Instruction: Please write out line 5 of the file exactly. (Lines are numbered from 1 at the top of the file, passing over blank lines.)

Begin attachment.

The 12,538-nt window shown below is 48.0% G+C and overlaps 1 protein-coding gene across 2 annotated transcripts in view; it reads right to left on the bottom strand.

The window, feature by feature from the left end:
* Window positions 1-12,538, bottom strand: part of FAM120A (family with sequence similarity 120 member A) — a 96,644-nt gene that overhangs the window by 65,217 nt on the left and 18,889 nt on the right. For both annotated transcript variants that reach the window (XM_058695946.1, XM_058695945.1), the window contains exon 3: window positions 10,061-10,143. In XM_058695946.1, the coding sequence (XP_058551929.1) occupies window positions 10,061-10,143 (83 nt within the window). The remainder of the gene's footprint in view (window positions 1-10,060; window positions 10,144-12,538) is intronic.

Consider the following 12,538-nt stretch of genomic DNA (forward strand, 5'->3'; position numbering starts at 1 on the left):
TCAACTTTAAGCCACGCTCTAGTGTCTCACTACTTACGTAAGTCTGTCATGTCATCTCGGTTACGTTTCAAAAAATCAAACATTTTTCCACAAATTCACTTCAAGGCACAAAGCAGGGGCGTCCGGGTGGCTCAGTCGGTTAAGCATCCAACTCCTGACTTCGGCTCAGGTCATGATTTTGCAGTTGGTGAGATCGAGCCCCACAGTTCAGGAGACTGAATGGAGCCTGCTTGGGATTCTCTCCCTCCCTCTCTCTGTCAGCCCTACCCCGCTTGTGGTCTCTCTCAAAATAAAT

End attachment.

TCAACTTTAAGCCACGCTCTAGTGTCTCACTACTTACGTAAGTCTGTCATGTCATCTCGGTTACGTTTCAAAAAATCAAACATTTTTCCACAAATTCACTTCAAGGCACAAAGCAGGGGCGTCCGGGTGGCTCAGTCGGTTAAGCATCCAACTCCTGACTTCGGCTCAGGTCATGATTTTGCAGTTGGTGAGATCGAGCCCCACAGTTCAGGAGACTGAATGGAGCCTGCTTGGGATTCTCTCCCTCCCTCTCTCTGTCAGCCCTACCCCGCTTGTGGTCTCTCTCAAAATAAAT